At first reading, it is a bit obscure, but it must be remembered that Varela and Maturana were biologists and think at first of living systems on a small scale, cells for example, and use a vocabulary and representations of “systemic” nature.

Thus, an autopoietic system defines itself, in a way, and is fundamentally different from any artificial system prescribed from the outside (a programmed robot for example) and assigned to explicitly produce such effects according to such causes. In this sense, an autopoietic system, a fortiori living, does not have a specifiable behavior: it specifies itself. In principle, an autopoietic artifact could exist and therefore a form of “artificial life”. By definition, it is clear that this kind of artifact could only be specified at the level of its most basic “components” but that for the rest, it should define its own organization itself and would therefore largely escape us. An authentic artificial life should somehow pursue its own interests…

Going up to the level of cognition, the second key concept of “enaction2 proposed by Francisco Varela in the late 1970s (with others: Humberto Maturana, Gregory Bateson, etc.) characterizes cognition in an autopoietic system as embodied cognition, that is to say dependent on its own environment. So enaction faces…

… the problem of understanding how our existence, the practice of our life, is coupled with a surrounding world which appears filled with regularities which at every moment are the result of our biological and social history… to find a medium way to understand the regularity of the lived world which we experience at every moment, but without any other point of reference than ourselves which would give certainty to our descriptions and affirmations […]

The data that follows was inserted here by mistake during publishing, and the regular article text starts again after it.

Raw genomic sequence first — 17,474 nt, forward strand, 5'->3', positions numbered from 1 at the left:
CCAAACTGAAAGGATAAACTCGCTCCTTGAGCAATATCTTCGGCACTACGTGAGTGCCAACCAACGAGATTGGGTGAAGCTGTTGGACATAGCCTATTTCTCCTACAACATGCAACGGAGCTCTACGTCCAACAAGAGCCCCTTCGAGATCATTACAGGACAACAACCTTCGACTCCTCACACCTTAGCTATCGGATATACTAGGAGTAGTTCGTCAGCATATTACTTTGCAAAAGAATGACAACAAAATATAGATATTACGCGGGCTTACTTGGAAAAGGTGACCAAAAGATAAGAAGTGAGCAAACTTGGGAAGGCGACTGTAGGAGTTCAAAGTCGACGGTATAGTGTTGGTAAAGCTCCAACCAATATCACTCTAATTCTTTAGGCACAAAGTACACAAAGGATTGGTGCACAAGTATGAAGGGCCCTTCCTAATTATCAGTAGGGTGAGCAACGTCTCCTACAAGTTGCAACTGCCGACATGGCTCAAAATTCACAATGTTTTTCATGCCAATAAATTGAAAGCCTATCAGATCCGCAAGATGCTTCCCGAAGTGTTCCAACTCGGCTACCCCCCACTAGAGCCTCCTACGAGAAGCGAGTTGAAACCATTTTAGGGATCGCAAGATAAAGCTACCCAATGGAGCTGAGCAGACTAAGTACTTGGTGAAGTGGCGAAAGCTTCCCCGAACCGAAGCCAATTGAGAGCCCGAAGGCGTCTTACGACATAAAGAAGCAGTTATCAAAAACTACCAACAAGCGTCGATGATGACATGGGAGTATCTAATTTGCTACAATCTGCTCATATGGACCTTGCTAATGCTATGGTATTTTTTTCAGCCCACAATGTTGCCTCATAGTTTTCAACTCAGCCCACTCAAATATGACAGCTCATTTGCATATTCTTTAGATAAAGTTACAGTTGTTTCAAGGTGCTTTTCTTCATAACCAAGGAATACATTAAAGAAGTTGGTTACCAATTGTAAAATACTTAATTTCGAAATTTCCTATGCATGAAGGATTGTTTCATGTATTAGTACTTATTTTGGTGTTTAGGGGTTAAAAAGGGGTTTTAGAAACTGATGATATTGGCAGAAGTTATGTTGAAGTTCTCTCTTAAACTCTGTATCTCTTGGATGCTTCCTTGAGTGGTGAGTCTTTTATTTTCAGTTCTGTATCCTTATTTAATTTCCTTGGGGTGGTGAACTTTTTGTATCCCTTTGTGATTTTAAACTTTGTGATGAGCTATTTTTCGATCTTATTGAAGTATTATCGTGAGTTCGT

Enact is a transitive verb which means: to represent the lived environment by the simple fact that our actions, our movements, our history, determine patterns and regularities. Thus, the famous “Umwelt” (lived world) of the tick described by Jakob von Uexküll (“Animal and human worlds“, 1956) :

This animal, deprived of eyes, finds the way to its guard post using a general sensitivity of the skin to light. This highwayman, blind and deaf, perceives the approach of his prey by his sense of smell. The smell of butyric acid, released by the sebaceous follicles of all mammals, acts on him as a signal that makes him leave his guard post and let go in the direction of his prey. If he comes across something hot (which a refined sense of temperature reveals to him), he has reached his prey, the warm-blooded animal, and only needs his tactile sense to find a place as hairless as possible, and sink to the head in the skin tissue thereof. He then slowly sucks in a stream of warm blood.

Ticks can thus wait for years: time is suspended. Their world is “enacted”, revealed step by step in the succession of their acts which constitutes their own history.

Varela, the Chilea

Francisco Varela carries with him a South American history, in the backdrop of the Cuban post-revolution, of desire for emancipation, including cultural and scientific, from the American “yoke”.

In 2006, during a series of lectures organized by the CNRS about the work of Francisco Varela, Frédéric Joignot republished an article which appeared in 1993 in the French magazine “Actuel” and recounting an interview with the researcher. The article sheds light on Varela’s personal story, and it’s fortunate to still have access to it; we allow ourselves to repeat here some extracts (original text in French)3.

I come from a farming background […] We raised animals, we rode horses, we planted trees. The vision of the mind as a sophisticated computer seemed to me too disembodied. As a young scientist, I was a rationalist and an atheist. But in Chile, including among the Marxist rationalists, there was a kind of perpetual music, an atmosphere of spirituality. I remember mystical experiences from the age of five, very carnal, in front of nature. There was nothing religious about them. No dogmatism in there. I would rather speak of rare moments, full of a feeling of celebration, openness to the world, expansion of the spirit, that children live spontaneously.